The belief that dark skin is a proxy for ugliness was sustained by our television serials, in which all iconic roles — from Shanti to Tulsi to Jassi — landed with fair-skinned artistes. Our Rs 3,000-crore fairness cream industry told us that we could get jobs, entice lovers and defeat patriarchy if only we were fair skinned. Our favourite movie actors told us that to appear fresh and modern and attractive, we had to dab these creams on our faces twice a day. We were made to be ashamed of our own bodies.
Our movies are often shot abroad but there are no black people visible even at the margins, even in multi-ethnic cities such as New York. Our Incredible India campaign spent billions to appeal to white people but didn’t spend a word to dissuade people from calling Africans “habshi”. We play Rihanna and Beyonce on our iTunes but recoil at the slightest hint of a black body on our local street.
None of this is either surprising or old. The supremacy of fair skin is deeply embedded in our aesthetics and perpetuated by our biggest cultural influences. The paintings of Raja Ravi Verma, often called the father of Indian art, portray goddesses as fair skinned and upper-caste folk as possessing milky white skin. The other influential British company school of painting depicted peasantry and poor people as always decidedly dark, decrepit and insignificant.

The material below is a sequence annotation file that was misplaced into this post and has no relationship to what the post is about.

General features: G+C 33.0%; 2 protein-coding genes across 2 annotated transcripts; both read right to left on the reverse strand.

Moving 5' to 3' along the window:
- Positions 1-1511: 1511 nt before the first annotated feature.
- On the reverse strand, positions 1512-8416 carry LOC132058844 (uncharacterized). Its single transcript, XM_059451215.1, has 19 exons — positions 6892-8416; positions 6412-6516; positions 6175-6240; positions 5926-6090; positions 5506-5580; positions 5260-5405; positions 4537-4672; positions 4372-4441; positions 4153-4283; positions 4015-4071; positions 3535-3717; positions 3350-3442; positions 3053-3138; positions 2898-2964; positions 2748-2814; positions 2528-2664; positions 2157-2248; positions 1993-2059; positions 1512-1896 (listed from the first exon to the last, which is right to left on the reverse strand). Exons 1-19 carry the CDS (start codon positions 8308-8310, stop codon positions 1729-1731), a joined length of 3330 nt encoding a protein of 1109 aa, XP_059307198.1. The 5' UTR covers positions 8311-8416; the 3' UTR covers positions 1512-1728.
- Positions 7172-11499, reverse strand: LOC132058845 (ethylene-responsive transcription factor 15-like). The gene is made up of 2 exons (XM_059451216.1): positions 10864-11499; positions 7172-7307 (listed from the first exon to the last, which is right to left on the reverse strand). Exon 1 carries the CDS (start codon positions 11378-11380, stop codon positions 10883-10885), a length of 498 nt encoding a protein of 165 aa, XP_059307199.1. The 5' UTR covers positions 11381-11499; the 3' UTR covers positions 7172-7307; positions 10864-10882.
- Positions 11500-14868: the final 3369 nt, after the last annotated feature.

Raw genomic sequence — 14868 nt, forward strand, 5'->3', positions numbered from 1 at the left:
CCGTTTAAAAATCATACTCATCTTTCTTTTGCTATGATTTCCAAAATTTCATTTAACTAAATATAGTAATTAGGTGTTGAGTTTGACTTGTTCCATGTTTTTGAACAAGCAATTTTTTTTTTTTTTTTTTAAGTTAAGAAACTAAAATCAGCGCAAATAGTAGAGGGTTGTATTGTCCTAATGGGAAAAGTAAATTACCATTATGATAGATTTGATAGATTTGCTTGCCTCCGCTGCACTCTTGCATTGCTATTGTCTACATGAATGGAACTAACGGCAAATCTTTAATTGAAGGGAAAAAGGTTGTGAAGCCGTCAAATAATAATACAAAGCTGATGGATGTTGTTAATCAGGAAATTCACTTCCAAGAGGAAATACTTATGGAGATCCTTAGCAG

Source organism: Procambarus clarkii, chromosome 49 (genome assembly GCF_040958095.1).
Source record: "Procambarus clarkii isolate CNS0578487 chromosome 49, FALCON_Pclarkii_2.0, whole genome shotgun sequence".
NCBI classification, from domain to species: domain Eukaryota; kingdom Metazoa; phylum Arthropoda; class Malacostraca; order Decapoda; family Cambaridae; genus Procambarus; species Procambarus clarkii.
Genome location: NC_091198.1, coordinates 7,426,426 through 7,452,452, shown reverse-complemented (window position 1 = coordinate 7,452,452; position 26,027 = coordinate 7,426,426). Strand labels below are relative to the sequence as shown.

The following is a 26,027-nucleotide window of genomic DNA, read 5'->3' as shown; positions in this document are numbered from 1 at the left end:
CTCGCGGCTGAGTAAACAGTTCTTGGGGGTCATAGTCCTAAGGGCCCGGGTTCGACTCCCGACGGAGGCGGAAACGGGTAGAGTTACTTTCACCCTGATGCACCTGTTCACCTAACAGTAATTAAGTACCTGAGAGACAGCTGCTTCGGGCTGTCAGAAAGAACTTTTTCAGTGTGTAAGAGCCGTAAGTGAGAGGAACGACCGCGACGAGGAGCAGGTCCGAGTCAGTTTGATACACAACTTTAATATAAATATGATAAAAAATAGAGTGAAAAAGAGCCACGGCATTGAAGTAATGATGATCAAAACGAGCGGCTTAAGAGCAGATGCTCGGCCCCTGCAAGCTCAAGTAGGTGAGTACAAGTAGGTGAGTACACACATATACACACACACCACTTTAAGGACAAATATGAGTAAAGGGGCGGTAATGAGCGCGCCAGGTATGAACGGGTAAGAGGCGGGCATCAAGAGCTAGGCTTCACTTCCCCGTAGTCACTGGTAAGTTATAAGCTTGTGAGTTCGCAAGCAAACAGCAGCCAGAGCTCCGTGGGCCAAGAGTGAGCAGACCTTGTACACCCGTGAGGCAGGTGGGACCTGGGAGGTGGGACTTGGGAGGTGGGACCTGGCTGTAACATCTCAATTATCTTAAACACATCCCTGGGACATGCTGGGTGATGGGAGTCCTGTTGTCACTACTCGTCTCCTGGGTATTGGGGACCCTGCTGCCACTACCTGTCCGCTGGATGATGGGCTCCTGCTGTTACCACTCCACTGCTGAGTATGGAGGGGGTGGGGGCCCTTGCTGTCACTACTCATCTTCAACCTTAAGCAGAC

This then trickled down into our homes in the most ubiquitous form of culture — calendar art — that almost universally depicted gods, goddesses and holy men with pearly white skin. These hung in our bedrooms and prayer halls, suggesting that the colour dark was one of evil, of Ravana, of demons and monsters.
Go back to your one-point source of mythology from your teenage years, Amar Chitra Katha, to see the same binary trope of black=evil/white=pure repeated. The impact of this has been such that in my home state of Bengal, Durga is now unimaginable as non-white. As a consequence, it has also become difficult for dark-skinned artists in the classical performance arts, which are based on myths and gods, to bag any leading roles — fitting perfectly into the caste project of sanitizing these forms.
This is also a thinly veiled, albeit erroneous, proxy for caste. The idea of purity — the cornerstone of caste — is assigned the colour white and upper-caste men and women are depicted as fair skinned. Have a 10-minute conversation with your local uncle to see how the colour of skin is still wrongly pegged to one’s caste status.
In the aftermath of Greater Noida’s violence, India rushed to deny any race link to the episode. But for many of us, the bias is obvious in everyday life, when we switch on the television, when we walk into a cinema, or look at a painting. This is why we aren’t outraged when the nadir of Priyanka Chopra’s character in Fashion is a night with a black man. Until this mindset changes, there is little hope of dispelling racism.
Dhrubo Jyoti is a staff writer and editor with HT and focuses on questions of culture, caste, gender and society.
This is the fifth part of Let’s Talk About Racism, a new HT campaign that addresses deep-rooted prejudices and discrimination in India. If you have faced racism, tweet using #LetsTalkAboutRacism or write to firstname.lastname@example.org. HT’s earlier series, Let’sTalk About Rape and Let’s Talk About Trolls, have focused attention on crucial issues.